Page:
The owners of two 40-year-old nuclear reactors at Point Beach, on Lake Michigan north of Two Rivers, want to increase the power output for each unit by 17 percent -- from 1,540 megawatts to 1,800.
The gunning of rickety old nukes is getting a green light all over the region.
The Monticello reactor, 30 miles from Minneapolis, will boost its output to 120 percent of the original licensed limit -- from 613 megawatts to 684. Monticello’s been rattling along since 1971, and it rattles badly. In 2007, a 35,000-pound turbine control box (6 feet by 6 feet and 20 feet long) broke its welds and fell onto a large steam pipe that was cut open, causing the loss of so much pressure that an automatic reactor shutdown was tripped. Decades of intense vibration and poor welding were blamed for the crash. The reactor had been operating at 90 percent power. So why not push the limits to 120 percent?
In 2009 the federal Nuclear Regulatory Commission rejected claims that the accident record at the two Prairie Island reactors, south of Minneapolis, is so bad that its license extension should be denied. In May 2006, one of them accidentally spewed radioactive iodine-131 gas over 110 of its own workers, who inhaled it. Internal radiation poisoning is the kind for which there is no decontamination. Even so, the NRC could soon OK letting the Prairie Island jalopies run until 2033 and 2034, respectively, rather than shut them down in 2013 and 2014 as the license now requires.
Back in Wisconsin, Point Beach’s “extended power uprate” (EPU) plan was published in the Federal Register by the NRC Dec. 10. The draft environmental assessment and “finding of no significant impact” are hair-raising. The public has until Jan. 8 to comment.
Should we be skeptical? Point Beach has received two of only four “Red findings” -- the worst failure warning available -- ever issued by the NRC. In 2006, the NRC found that operators had harassed a whistle-blower who documented technical violations. In 2005, Point Beach was fined $60,000 for deliberately giving false information to federal inspectors. In May 1996, it was the site of a potentially catastrophic explosion of hydrogen gas that upended the 3-ton lid on a huge cask filled with high-level radioactive waste. The lid was being robotically welded when the gas exploded.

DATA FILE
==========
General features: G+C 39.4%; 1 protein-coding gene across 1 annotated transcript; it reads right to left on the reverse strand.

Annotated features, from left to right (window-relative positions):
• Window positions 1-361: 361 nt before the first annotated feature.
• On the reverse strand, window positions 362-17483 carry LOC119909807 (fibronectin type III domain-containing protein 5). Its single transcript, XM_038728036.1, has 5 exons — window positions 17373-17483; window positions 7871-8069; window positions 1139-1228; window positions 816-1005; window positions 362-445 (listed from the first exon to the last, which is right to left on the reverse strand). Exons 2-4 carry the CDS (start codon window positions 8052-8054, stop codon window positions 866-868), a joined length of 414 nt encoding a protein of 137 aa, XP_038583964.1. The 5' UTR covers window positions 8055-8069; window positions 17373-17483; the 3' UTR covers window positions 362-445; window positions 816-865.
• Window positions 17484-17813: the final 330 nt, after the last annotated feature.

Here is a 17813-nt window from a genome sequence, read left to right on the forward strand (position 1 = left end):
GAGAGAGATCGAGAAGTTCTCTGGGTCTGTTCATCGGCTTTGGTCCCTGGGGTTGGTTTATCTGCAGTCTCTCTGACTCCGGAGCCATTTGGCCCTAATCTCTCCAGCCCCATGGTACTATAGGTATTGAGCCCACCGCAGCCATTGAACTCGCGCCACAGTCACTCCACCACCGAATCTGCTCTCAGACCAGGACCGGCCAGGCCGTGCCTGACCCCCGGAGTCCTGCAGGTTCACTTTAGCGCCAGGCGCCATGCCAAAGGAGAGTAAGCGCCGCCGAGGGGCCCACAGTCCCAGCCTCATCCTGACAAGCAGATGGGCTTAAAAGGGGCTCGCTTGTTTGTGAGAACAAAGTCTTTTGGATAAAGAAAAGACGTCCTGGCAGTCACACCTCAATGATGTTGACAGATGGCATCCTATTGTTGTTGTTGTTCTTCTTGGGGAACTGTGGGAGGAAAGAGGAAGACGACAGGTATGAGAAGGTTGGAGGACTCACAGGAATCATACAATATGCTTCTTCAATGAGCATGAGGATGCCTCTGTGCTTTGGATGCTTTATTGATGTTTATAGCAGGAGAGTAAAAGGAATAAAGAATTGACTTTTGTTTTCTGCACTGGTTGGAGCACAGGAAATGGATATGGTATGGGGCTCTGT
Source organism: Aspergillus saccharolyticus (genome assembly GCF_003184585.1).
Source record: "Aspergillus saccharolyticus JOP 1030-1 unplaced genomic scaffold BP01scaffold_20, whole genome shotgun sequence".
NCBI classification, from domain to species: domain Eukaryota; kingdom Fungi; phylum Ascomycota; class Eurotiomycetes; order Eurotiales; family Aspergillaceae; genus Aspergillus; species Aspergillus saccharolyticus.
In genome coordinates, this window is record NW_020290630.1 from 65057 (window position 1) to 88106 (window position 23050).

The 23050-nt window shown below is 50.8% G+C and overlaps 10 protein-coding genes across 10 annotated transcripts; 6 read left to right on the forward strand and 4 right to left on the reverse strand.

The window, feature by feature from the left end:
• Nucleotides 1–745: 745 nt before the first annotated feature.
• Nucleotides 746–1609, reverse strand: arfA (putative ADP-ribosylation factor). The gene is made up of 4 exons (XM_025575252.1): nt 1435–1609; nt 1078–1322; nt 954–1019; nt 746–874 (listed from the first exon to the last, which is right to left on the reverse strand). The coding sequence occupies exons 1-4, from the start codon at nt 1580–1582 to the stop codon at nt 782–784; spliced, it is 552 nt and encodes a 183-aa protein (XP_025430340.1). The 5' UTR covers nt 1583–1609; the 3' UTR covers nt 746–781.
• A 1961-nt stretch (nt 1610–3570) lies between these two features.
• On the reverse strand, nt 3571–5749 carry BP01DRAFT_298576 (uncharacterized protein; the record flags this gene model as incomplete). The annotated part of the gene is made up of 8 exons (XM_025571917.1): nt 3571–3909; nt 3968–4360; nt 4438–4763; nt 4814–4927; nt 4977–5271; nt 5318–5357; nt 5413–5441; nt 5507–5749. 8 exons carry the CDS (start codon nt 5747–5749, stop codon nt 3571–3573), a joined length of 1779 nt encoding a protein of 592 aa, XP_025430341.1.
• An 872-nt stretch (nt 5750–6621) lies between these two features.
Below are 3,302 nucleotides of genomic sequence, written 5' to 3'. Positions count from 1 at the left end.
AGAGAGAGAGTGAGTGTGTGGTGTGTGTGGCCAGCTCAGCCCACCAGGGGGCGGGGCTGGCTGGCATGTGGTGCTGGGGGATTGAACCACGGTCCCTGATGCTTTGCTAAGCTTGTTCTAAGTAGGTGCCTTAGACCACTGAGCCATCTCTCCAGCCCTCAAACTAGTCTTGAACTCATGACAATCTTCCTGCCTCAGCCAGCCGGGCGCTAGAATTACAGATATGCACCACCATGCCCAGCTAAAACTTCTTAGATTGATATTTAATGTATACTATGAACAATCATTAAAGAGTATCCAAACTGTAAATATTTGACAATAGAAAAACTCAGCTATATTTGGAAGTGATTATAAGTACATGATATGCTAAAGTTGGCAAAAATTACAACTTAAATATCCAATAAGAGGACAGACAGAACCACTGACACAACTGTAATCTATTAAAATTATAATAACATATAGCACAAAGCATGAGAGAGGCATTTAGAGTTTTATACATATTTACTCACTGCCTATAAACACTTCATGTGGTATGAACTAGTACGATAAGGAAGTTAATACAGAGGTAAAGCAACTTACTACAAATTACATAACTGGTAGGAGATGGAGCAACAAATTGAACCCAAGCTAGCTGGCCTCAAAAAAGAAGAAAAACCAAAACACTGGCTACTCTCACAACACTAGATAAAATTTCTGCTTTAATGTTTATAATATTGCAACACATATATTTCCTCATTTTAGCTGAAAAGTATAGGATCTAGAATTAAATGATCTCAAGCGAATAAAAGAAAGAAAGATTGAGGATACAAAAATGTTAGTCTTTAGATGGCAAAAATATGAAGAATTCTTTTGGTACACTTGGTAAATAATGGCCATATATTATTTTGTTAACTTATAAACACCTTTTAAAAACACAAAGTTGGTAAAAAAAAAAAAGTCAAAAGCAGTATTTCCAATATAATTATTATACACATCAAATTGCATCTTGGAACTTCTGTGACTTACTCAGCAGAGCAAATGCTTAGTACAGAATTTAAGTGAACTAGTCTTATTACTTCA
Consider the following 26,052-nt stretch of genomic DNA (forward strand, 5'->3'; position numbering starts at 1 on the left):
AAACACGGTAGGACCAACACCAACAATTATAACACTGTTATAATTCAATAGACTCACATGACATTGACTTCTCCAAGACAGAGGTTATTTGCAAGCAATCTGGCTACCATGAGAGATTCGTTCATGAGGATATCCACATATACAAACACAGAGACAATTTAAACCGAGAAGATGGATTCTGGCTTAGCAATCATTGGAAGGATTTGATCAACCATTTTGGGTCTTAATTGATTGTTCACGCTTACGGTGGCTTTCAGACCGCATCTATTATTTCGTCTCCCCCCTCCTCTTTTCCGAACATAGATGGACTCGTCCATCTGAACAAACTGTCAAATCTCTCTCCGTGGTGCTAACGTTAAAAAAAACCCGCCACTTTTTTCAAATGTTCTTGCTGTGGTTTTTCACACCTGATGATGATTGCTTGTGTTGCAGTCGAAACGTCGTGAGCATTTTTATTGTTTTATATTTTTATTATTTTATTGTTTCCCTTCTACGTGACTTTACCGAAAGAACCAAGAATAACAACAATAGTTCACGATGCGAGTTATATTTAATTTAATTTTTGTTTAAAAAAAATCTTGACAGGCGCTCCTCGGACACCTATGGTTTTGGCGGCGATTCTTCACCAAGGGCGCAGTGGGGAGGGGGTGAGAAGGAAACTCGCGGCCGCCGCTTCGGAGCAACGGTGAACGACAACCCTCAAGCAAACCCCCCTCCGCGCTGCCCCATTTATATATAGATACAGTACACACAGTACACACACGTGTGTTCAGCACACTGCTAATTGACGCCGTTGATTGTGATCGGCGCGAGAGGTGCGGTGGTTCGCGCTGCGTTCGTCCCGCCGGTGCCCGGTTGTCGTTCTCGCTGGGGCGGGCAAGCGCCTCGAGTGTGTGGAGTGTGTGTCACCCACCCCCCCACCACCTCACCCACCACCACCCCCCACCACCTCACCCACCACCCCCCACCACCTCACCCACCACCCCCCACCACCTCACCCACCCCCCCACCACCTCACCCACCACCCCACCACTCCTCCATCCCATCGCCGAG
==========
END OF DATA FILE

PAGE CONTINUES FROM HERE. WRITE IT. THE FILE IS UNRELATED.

Regarding cancer-causing pollution, the environmental assessment says revving up the Wisconsin reactors would cause a 17.6 percent increase in the “radioactivity in the reactor coolant, which in turn increases the radioactivity in the waste disposal systems and radioactive gases released from the plant.” Further, the “licensee (NextEra Energy LLC) stated that the in-plant radiation sources are expected to increase approximately linearly with the proposed increase in core power level,” or 17.6 percent.
In spite of these increases in radiation in discharged water and air inside reactor buildings, the environmental assessment asserts that “no physical changes would be needed to the radioactive gaseous, liquid, or solid waste systems.” Does your 1971 Caprice still run pretty well with the original air, oil and fuel systems, let alone the motor?
The assessment claims Point Beach’s 40-year-old “shielding design … is adequate to offset the increased radiation levels that are expected to occur from the proposed EPU.” This is because the change “is not expected to significantly affect radiation levels within the plant and therefore there would not be a significant radiological impact to the workers.”
Since there is no safe level of radiation exposure -- no matter how “insignificant” -- the NRC should hear from Wisconsin and Minnesota that we don’t believe utility lullabies, and that the last thing we should do with retirement-aged reactors is stomp on the accelerator.
John LaForge is on the staff of Nukewatch, a Wisconsin-based organization, and edits its quarterly newsletter.